Polar Regions

Article

Sea Change

Author: Scott G. Borgerson
TheAtlantic.com

Scott Borgerson visually explores the changing Arctic using an interactive map.

See more in Climate Change; Arctic

Audio

The Geopolitics of the Arctic (Audio)

Speakers: Scott G. Borgerson and Paula J. Dobriansky
Presider: Frank Sesno

Scott Borgerson and Paula Dobriansky discuss the economic, environmental, and security implications of a changing Arctic region and its significance for the United States.

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Event

The Geopolitics of the Arctic

As Arctic sea ice continues to melt, this November marked the close of the longest Arctic sailing and shipping season ever recorded. Please join Scott Borgerson and Paula Dobriansky to discuss the economic, environmental, and security implications of a changing Arctic region and its significance for the United States.

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Expert Brief

A Coast Guard for the Emerging Arctic

Author: Captain Peter Troedsson, USCG

As human activity intensifies in the Arctic, U.S. interests would be best represented by a reinforced Coast Guard, exercising the role it carries out in other coastal areas, writes CFR Military Fellow Peter Troedsson.

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Must Read

The Economist: Governing the Oceans

"Yet the state of the high seas is deteriorating (see article). Arctic ice now melts away in summer. Dead zones are spreading. Two-thirds of the fish stocks in the high seas are over-exploited, even more than in the parts of the oceans under national control. And strange things are happening at a microbiological level. The oceans produce half the planet's supply of oxygen, mostly thanks to chlorophyll in aquatic algae. Concentrations of that chlorophyll are falling. That does not mean life will suffocate. But it could further damage the climate, since less oxygen means more carbon dioxide."

See more in Arctic; Politics and Strategy

Must Read

The Arctic Institute: The Future of Arctic Shipping: A New Silk Road?

Author: Malte Humpert

"Arctic shipping will remain of limited importance to China, as it will for the rest of the world. Future shipping in the Polar region will mostly consist of seasonal destinational transport, delivering supplies into the Arctic for its increasing economic activity and transporting the region's natural resources to markets in East Asia."

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Must Read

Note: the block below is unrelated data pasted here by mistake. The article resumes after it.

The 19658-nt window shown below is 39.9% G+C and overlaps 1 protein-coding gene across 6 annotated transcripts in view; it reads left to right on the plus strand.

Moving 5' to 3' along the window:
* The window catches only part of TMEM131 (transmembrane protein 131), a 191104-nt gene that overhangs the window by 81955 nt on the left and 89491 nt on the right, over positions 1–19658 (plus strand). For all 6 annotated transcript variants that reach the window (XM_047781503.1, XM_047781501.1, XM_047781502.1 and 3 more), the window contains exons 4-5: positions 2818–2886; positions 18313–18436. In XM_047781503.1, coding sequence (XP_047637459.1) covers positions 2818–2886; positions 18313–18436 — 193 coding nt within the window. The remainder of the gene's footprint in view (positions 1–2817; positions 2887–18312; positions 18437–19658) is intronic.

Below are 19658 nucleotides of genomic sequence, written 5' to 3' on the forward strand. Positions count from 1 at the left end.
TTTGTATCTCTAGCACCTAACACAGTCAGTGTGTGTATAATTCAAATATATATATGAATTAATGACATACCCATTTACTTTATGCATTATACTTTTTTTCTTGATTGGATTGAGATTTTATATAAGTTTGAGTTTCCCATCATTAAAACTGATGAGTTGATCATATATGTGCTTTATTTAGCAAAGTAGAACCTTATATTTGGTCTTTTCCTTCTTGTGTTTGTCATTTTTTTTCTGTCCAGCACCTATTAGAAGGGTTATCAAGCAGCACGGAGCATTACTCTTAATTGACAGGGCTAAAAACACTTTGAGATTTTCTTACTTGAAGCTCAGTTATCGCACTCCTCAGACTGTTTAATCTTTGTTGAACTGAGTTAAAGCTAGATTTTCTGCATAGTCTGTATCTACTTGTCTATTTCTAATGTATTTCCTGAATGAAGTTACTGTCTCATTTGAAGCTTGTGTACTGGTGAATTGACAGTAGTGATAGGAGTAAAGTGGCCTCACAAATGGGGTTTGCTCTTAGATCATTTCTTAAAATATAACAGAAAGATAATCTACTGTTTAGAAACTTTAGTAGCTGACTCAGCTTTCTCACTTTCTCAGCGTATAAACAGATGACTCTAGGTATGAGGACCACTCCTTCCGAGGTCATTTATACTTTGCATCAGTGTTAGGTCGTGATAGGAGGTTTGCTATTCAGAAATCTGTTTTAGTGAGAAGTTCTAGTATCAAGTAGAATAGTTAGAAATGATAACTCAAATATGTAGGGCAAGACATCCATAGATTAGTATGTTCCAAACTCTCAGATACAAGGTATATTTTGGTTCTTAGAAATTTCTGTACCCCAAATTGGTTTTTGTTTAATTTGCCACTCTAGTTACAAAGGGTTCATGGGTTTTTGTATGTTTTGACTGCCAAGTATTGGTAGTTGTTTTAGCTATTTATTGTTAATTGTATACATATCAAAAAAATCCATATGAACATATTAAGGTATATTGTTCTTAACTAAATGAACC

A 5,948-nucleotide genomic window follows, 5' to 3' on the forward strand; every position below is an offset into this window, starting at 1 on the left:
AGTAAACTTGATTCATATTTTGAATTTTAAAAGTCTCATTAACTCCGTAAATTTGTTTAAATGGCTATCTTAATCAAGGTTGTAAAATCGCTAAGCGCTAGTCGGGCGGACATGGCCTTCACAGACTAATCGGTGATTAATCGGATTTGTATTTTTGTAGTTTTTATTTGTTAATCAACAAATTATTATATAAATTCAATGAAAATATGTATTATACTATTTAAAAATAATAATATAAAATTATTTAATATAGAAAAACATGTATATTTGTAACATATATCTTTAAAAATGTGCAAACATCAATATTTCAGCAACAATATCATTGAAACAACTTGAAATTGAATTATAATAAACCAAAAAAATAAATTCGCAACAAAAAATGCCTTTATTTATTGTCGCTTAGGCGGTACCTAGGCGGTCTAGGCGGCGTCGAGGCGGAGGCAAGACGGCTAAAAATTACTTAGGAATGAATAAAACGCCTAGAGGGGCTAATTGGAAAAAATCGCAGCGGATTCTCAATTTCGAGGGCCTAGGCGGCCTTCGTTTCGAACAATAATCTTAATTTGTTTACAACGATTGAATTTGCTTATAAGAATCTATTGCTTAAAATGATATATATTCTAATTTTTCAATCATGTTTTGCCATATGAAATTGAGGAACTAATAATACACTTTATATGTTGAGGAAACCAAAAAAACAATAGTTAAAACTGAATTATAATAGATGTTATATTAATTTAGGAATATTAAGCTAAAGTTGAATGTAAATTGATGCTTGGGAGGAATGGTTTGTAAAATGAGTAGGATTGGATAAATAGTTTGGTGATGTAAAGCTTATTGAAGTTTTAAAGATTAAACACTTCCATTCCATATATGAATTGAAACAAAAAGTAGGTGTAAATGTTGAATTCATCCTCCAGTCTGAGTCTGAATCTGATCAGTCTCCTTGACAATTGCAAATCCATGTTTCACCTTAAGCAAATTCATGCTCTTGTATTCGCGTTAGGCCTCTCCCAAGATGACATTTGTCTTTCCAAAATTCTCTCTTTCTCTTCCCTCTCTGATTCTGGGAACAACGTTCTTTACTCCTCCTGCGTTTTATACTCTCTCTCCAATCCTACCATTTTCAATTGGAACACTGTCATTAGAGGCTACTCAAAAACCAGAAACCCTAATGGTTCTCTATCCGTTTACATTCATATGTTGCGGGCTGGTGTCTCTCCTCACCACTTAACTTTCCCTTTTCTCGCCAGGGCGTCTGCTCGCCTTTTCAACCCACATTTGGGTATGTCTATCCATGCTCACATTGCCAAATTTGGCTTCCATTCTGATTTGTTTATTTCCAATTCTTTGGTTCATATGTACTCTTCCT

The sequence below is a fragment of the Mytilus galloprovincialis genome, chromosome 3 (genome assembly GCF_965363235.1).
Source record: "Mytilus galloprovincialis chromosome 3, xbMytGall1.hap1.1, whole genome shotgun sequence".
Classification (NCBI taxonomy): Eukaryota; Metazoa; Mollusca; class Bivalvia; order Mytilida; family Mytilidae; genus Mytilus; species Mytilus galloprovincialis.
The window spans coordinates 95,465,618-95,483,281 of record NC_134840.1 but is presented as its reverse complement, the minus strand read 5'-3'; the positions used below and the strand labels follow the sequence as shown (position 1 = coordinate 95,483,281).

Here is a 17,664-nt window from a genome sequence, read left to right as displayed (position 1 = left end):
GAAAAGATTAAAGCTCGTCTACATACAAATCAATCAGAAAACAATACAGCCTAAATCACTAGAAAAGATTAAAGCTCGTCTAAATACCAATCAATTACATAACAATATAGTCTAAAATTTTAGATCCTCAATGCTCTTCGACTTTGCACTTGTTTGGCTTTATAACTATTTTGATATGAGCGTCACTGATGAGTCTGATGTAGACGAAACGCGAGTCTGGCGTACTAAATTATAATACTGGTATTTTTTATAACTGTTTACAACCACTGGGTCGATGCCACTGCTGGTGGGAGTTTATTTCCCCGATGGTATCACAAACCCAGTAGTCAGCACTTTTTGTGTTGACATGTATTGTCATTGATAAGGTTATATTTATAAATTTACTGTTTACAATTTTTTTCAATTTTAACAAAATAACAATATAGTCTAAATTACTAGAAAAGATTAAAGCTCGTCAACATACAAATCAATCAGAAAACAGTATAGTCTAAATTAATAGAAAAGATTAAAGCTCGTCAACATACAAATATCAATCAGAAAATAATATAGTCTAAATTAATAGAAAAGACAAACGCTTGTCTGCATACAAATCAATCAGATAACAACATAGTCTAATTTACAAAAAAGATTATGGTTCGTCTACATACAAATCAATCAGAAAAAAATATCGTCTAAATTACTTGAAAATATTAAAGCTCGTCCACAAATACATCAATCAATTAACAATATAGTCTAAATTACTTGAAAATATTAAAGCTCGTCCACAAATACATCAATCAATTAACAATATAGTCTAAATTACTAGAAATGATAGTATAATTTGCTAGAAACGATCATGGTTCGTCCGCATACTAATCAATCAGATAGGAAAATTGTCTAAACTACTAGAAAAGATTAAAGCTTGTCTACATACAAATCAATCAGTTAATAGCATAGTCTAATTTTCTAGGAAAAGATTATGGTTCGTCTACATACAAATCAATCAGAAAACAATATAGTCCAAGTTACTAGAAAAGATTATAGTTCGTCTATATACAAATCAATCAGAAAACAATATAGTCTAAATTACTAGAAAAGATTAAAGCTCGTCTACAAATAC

The Conversation: Why Is Antarctic Sea Ice Growing?

Author: Guy Williams

"This winter, the maximum total Antarctic sea ice extent was reported to be 19.47 million square metres, which is 3.6% above the winter average calculated from 1981 to 2010. This continues a trend that is weakly positive and remains in stark contrast to the decline in Arctic summer sea ice extent (2013 was 18% below the mean from 1981-2010). To further complicate this picture, we find this net increase actually masks strong declines in particular regions around Antarctica, such as in the Bellingshausen Sea, which are on par or greater than those in the Artic."

See more in Polar Regions; Climate Change

Must Read

CRS: Changes in the Arctic: Background and Issues for Congress

Author: Ronald O'Rourke

Many observers have noted that the loss of Arctic ice is already leading to stepped-up human activity in the high north, particularly in the form of increasing commercial traffic and development. This trend has brought forth a range of issues on the geopolitical front, from environmental protection to search-and-rescue capabilities to the delineation of national boundaries—which will determine access to natural resources. These concerns are being addressed cooperatively in both bilateral and multilateral fashion, especially under the aegis of the Arctic Council and the U.N. Convention on the Law of the Sea.

See more in Arctic; Climate Change; Environmental Policy

Must Read

Lloyd's: Arctic Opening: Opportunity and Risk in the High North

Authors: Charles Emmerson and Glada Lahn

The Arctic region is undergoing unprecedented and disruptive change. Its climate is changing more rapidly than anywhere else on earth. Rising temperatures are causing a retreat of sea ice and changes to seasonal length, weather patterns and ecosystems. These changes have prompted a reassessment of economic and development potential in the Arctic and are giving rise to a set of far-reaching political developments.

See more in Economic Development; Climate Change; Arctic